Civil War Sabotage?
When the SS Sultana exploded on April 27, 1865, more than 1,800 died —outnumbering the death toll from the Titanic disaster. Why, then, do so few people know about one of the worst maritime disasters in U.S. history? And what caused the explosion that took so many lives?
The Civil War was finally over, and most of the passengers aboard that night were Union soldiers returning to their families from Confederate prison camps. But the number of people on board far exceeded the ship’s capacity—they barely had room to stand.
At 2:00 a.m. a mysterious explosion below deck set the Sultana ablaze and catapulted passengers into the frigid Mississippi.
Can the History Detectives solve the mysterious explosion of the SS Sultana? Was it an act of Confederate sabotage? Faulty machinery? Dangerous conditions?
Meeting with descendants of rebel boat burners and Sultana survivors, uncovering government records, and hunting for the wreck site, the team reveals a tale of incompetence, bribery, politics and nepotism that leads all the way to President Lincoln and the White House.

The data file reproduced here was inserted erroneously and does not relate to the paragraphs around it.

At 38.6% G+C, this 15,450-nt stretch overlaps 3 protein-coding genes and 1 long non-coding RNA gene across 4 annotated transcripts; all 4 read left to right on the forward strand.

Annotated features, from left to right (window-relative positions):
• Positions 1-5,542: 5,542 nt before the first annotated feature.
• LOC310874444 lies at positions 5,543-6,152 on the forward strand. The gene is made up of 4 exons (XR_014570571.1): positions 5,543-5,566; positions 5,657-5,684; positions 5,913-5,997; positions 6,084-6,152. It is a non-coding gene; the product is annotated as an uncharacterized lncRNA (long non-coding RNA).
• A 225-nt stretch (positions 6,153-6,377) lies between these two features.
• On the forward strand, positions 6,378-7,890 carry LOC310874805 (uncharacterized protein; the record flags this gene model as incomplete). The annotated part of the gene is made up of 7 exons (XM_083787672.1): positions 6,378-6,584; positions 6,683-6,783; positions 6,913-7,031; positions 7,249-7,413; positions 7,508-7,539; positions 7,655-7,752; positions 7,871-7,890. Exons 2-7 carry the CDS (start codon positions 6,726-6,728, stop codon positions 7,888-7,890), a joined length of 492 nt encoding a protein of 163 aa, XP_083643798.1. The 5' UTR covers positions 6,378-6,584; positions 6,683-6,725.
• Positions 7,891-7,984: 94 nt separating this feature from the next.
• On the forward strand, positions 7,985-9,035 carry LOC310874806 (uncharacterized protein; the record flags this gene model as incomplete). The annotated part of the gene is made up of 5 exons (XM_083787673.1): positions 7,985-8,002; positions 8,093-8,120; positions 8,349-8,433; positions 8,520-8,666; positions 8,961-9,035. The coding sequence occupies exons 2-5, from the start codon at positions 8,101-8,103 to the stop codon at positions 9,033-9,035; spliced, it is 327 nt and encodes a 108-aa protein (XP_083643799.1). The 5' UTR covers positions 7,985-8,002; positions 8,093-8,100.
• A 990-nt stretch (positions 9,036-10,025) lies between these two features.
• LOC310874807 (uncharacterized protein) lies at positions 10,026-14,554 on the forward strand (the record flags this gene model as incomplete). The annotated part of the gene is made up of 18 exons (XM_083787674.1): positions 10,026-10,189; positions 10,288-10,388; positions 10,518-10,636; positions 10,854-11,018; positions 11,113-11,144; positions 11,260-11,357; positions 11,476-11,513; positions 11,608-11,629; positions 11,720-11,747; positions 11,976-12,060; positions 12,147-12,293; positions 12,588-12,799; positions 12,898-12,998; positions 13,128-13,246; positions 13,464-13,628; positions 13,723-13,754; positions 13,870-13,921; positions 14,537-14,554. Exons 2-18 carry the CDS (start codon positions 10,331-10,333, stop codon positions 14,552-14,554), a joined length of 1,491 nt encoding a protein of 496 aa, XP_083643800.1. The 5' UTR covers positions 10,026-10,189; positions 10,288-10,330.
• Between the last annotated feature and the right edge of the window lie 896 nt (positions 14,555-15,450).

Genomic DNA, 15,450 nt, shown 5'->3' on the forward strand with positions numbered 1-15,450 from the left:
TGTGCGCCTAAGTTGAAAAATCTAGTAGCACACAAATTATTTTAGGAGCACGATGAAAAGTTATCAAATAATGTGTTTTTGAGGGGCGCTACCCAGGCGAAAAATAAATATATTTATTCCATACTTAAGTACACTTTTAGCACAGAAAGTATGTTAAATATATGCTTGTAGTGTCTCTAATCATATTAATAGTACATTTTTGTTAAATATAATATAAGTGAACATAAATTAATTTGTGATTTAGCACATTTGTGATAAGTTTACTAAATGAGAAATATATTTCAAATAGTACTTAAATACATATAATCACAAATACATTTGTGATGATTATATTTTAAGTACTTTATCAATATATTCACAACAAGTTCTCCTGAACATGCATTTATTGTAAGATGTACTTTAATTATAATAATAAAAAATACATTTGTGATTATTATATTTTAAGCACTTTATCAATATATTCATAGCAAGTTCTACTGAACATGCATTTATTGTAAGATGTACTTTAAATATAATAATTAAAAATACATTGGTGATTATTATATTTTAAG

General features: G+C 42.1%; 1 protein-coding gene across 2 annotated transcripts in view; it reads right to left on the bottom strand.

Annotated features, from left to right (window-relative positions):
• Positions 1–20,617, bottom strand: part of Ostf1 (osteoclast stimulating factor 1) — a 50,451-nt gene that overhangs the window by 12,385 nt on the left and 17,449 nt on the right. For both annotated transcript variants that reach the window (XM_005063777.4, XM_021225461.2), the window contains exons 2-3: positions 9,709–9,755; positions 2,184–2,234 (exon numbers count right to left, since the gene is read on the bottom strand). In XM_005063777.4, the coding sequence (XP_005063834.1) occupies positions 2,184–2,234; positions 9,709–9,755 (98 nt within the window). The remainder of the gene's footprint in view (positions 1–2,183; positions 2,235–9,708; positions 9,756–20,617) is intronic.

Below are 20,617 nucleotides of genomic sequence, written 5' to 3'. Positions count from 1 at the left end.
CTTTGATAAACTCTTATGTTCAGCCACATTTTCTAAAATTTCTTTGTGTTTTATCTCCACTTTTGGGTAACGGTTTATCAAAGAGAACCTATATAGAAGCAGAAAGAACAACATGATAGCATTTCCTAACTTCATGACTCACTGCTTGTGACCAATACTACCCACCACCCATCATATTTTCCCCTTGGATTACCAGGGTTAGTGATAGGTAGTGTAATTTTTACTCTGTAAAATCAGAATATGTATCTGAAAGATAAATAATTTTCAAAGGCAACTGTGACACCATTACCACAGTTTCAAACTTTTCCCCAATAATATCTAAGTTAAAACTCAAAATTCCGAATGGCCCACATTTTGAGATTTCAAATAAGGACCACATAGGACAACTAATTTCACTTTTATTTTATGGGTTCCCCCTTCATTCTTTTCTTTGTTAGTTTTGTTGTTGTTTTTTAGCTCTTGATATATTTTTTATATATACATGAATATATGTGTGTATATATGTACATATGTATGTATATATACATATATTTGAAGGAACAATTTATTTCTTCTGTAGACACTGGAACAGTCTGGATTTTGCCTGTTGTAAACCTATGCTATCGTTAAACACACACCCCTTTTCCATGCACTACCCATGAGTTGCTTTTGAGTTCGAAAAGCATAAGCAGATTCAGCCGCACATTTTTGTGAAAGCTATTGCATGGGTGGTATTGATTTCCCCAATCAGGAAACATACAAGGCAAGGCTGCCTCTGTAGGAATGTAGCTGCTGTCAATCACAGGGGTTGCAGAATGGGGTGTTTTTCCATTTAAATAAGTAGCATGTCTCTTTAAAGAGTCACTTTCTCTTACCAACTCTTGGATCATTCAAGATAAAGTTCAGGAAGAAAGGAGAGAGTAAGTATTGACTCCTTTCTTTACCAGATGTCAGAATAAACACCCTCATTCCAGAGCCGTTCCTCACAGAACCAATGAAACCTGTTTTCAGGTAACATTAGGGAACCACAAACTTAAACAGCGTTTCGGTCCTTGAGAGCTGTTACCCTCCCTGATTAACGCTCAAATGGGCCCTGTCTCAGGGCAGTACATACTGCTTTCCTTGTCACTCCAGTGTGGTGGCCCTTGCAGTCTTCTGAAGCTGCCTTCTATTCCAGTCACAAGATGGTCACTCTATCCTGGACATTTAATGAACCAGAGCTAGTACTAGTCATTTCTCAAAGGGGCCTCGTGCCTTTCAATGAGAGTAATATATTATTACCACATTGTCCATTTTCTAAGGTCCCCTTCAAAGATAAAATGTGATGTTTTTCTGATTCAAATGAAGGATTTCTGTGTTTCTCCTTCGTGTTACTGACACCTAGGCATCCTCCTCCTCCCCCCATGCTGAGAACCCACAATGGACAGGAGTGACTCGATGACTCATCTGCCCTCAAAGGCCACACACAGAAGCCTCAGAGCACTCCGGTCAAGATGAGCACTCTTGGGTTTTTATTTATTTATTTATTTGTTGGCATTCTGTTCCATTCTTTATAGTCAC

- Related Investigation John Hunt Morgan Saddle Could this be a saddle from one of the most audacious attacks launched by the South during the Civil War?
- Also with Tukufu Zuberi Beatles Autographs Are these genuine Beatles signatures?
- Related Investigation Confederate Eyeglass Is this how southern sympathizers identified each other during the Civil War?
- Also with Tukufu Zuberi Philadelphia Freedom Paper Is this document found in a flea market an original freedom paper for African-Americans?
- Also with Tukufu Zuberi Lubin Photos What do these photo albums reveal about the birth of the silver screen?
- Also in Civil War: 1850-1877 Civil War Soldier Photo Is this the photo of a Civil War soldier actually a woman in disguise?
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